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Woman Accused Of Embezzling More Than $650,000 From Mayfield Heights Business

Theresa Medsker is accused of taking the money from Schnurmann House, which is a nonprofit, interdenominational housing community for seniors

A Willoughby Hills woman is accused of embezzling more than $650,000 in federal funds from a Mayfield Heights business.

Theresa E. Medsker, 51, is accused of taking about $654,192 while working as the bookkeeper for the Schnurmann House, which is a nonprofit, interdenominational housing community for individuals who are 62 and older.

Schnurmann House receives a substantial portion of its funding from the United States Department of Housing and Urban Development -- according to the U.S. Attorney's Office for the Northern District of Ohio, who is prosecuting the case.

“This defendant was in a position of trust, and the charge lays out behavior that is a clear violation of that trust,” said U.S. Attorney Steven M. Dettelbach. “This office will continue to hold accountable those that would betray the public’s confidence, in whatever form.”

The criminal information against Medsker charges that:

From on or about December 28, 2005 through on or about January 10, 2012, Medsker controlled Schnurmann House's bank accounts and issued fraudulent checks from these accounts to herself.

Because all of the Schnurmann House checks required two signatures, one from the executive director and one from the administrative assistant, Medsker forged the signature of the executive director on the checks and presented them to the administrative assistant, who signed them believing that the executive director had already approved the checks, according to the information.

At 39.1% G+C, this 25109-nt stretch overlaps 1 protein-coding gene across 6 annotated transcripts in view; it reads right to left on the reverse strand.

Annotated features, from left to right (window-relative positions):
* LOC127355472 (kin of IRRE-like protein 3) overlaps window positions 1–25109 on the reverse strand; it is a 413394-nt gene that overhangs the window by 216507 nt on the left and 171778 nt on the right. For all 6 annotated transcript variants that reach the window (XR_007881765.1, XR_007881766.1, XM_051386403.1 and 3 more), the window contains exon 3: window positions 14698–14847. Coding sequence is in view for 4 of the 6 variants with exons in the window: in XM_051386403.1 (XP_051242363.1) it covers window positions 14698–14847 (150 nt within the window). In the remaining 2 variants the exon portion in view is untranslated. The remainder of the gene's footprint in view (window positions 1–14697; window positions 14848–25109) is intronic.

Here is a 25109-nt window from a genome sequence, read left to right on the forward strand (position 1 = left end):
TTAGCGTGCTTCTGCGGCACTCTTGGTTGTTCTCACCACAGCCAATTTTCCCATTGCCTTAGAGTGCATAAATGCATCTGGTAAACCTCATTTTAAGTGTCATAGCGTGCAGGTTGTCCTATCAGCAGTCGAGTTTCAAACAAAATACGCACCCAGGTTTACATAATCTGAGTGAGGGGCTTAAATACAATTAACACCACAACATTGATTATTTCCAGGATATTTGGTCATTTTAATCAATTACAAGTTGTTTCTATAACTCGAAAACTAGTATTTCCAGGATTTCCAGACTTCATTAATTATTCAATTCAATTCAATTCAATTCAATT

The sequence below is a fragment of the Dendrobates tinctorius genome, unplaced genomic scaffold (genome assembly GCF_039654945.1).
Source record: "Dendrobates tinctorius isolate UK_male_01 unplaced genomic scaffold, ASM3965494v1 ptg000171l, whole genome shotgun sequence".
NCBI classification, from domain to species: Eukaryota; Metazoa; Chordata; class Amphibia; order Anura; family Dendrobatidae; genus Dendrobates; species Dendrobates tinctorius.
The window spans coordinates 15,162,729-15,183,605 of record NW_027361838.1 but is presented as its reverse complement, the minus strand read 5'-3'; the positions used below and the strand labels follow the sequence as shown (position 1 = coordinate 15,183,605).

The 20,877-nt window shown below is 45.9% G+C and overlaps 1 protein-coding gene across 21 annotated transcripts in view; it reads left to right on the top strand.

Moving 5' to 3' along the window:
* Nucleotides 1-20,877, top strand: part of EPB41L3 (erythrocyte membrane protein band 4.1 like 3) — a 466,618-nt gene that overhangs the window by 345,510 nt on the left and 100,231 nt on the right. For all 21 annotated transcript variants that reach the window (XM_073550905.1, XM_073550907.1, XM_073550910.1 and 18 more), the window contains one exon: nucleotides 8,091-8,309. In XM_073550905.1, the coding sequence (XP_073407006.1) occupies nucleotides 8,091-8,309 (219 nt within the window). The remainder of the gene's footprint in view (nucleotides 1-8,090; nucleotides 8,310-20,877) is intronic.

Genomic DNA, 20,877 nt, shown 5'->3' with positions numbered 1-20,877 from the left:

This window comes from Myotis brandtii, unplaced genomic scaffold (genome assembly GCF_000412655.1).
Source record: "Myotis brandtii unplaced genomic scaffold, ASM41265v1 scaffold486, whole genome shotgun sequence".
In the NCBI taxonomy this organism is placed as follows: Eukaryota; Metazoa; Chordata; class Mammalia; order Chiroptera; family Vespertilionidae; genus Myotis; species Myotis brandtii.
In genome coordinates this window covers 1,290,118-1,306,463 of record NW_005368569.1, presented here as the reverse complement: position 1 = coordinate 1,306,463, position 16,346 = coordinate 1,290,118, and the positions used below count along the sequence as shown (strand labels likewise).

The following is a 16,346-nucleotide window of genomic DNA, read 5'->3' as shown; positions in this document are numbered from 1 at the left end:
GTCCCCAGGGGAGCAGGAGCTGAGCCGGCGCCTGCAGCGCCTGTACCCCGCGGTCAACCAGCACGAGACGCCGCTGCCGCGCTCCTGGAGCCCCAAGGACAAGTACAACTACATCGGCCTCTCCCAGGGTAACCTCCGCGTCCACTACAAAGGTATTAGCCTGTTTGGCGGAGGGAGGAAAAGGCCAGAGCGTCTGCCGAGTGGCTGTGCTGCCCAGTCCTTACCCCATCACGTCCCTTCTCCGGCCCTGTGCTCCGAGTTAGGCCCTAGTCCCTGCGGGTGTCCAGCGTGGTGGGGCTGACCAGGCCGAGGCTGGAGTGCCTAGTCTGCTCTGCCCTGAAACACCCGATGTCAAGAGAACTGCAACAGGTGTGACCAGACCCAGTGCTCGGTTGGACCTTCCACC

Then, Medsker cashed and deposited the Schnurmann House checks into her personal bank accounts.

In order to conceal her theft of funds from the Schnurmann House, Medsker altered and falsified the Schnurmann House’s monthly bank statements by physically cutting and pasting vendor checks on top of the checks she wrote to herself and making counterfeit copies of the bank statements, according to the information.

Medsker then submitted the altered bank statements to the executive director and the board as Schnurmann House’s official financial records, according to the information.

Over the course of the fraud, Medsker deposited about 300 Schnurmann House checks made payable to her into her personal accounts totaling approximately $654,192, according to the information.

This case is being prosecuted by Assistant United States Attorney Mark S. Bennett, following an investigation by the Cleveland Office of the United States Department of Housing and Urban Development, Office of Inspector General, and the Mayfield Heights Police Department.

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